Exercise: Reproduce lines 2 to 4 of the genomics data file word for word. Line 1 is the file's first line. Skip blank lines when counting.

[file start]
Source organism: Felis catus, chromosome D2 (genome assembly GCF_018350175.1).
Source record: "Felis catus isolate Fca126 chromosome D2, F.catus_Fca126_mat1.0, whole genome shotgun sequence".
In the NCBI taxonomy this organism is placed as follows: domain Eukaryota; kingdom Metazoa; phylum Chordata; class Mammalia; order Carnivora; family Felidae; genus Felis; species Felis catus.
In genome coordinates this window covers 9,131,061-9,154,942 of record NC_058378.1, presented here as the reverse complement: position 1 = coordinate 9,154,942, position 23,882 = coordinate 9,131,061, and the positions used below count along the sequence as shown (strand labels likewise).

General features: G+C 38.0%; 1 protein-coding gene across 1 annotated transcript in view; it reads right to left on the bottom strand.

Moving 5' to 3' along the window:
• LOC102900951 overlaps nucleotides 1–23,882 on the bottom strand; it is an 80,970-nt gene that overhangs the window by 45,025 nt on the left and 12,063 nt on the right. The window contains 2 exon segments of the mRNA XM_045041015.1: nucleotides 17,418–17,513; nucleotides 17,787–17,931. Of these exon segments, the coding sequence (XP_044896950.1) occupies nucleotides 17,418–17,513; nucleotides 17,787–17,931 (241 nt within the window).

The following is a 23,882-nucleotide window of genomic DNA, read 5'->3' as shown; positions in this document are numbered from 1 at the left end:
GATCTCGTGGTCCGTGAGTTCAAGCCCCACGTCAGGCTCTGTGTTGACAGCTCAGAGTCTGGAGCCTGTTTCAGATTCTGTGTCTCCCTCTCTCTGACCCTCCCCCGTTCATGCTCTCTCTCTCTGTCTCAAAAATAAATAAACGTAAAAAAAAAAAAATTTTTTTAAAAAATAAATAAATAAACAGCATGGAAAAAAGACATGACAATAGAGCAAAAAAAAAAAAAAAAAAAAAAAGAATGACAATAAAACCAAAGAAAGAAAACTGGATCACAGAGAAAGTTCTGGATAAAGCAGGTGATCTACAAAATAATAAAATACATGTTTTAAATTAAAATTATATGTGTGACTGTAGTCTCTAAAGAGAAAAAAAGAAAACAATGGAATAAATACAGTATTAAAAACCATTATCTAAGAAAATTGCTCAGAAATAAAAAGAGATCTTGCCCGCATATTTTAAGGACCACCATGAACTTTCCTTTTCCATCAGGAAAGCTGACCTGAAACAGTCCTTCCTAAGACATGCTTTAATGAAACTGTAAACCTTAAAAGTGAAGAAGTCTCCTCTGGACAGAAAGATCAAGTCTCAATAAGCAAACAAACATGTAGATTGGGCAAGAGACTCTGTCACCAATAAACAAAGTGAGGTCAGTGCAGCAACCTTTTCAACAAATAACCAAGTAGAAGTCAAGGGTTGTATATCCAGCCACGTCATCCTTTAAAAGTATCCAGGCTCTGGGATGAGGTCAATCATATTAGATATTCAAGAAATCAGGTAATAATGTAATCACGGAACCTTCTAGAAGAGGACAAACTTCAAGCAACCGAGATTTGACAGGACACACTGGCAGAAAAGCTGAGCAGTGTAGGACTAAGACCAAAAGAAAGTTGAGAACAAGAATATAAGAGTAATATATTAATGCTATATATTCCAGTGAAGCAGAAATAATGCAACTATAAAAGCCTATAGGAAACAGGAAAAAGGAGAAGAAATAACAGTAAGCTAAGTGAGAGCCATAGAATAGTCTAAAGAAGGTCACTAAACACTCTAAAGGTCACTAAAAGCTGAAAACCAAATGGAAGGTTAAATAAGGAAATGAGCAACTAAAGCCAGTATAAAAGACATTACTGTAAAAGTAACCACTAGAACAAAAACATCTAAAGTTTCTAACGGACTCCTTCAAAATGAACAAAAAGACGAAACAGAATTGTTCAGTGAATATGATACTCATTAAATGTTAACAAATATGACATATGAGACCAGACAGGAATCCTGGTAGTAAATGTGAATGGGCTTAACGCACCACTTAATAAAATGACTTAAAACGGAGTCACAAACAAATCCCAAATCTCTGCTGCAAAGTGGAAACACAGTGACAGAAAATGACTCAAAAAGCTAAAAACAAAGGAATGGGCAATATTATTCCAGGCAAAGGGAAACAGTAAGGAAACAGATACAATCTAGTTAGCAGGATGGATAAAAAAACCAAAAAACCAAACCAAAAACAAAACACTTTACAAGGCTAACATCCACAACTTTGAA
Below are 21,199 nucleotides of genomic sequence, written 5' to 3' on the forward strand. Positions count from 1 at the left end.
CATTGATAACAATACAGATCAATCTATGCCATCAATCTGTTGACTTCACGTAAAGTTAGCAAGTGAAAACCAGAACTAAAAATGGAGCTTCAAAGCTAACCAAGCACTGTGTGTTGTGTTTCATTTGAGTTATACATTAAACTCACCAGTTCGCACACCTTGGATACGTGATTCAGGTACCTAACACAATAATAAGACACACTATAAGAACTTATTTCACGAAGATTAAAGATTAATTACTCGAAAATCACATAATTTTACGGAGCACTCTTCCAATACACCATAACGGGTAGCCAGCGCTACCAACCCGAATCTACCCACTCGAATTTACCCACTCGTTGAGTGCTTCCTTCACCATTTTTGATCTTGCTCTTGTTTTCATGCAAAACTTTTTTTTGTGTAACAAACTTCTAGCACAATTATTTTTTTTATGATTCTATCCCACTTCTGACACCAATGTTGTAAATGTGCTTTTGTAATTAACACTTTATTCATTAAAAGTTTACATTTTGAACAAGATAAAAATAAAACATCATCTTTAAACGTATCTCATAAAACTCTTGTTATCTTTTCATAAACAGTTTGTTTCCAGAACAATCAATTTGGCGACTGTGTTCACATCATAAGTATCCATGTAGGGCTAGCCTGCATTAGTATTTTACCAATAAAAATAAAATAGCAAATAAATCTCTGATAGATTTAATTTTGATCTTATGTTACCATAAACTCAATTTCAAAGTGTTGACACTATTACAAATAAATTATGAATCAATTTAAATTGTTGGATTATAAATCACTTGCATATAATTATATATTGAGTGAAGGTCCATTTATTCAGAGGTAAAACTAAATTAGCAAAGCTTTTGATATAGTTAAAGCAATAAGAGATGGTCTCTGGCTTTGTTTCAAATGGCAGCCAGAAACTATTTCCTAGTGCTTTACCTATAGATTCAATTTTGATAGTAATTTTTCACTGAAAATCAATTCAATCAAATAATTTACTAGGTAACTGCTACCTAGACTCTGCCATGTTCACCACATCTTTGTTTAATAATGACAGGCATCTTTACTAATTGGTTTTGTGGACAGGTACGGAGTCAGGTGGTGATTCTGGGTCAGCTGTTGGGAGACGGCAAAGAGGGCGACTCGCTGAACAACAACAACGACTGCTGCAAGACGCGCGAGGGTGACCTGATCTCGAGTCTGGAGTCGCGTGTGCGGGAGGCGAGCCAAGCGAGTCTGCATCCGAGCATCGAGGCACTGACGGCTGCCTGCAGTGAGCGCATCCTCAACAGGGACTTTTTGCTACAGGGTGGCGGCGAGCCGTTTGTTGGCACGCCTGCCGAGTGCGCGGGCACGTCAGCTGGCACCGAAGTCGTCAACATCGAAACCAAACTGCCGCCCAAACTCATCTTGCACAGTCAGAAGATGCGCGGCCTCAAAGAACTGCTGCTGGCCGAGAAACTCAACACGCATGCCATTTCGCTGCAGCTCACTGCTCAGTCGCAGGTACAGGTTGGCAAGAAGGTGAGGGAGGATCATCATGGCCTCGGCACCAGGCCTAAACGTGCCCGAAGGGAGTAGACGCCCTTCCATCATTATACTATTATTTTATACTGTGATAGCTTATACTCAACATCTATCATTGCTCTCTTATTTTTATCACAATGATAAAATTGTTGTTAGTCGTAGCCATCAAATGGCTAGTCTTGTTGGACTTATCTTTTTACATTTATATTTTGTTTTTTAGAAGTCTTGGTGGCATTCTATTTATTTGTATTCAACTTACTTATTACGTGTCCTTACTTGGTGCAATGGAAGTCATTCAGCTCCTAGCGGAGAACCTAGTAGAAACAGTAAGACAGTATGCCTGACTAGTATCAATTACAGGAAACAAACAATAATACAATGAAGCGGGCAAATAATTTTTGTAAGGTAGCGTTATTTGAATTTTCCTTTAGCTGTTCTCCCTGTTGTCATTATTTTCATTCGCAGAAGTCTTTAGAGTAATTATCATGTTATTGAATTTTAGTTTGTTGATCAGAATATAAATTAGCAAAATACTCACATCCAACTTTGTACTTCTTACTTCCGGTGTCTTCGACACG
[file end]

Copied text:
Source record: "Felis catus isolate Fca126 chromosome D2, F.catus_Fca126_mat1.0, whole genome shotgun sequence".
In the NCBI taxonomy this organism is placed as follows: domain Eukaryota; kingdom Metazoa; phylum Chordata; class Mammalia; order Carnivora; family Felidae; genus Felis; species Felis catus.
In genome coordinates this window covers 9,131,061-9,154,942 of record NC_058378.1, presented here as the reverse complement: position 1 = coordinate 9,154,942, position 23,882 = coordinate 9,131,061, and the positions used below count along the sequence as shown (strand labels likewise).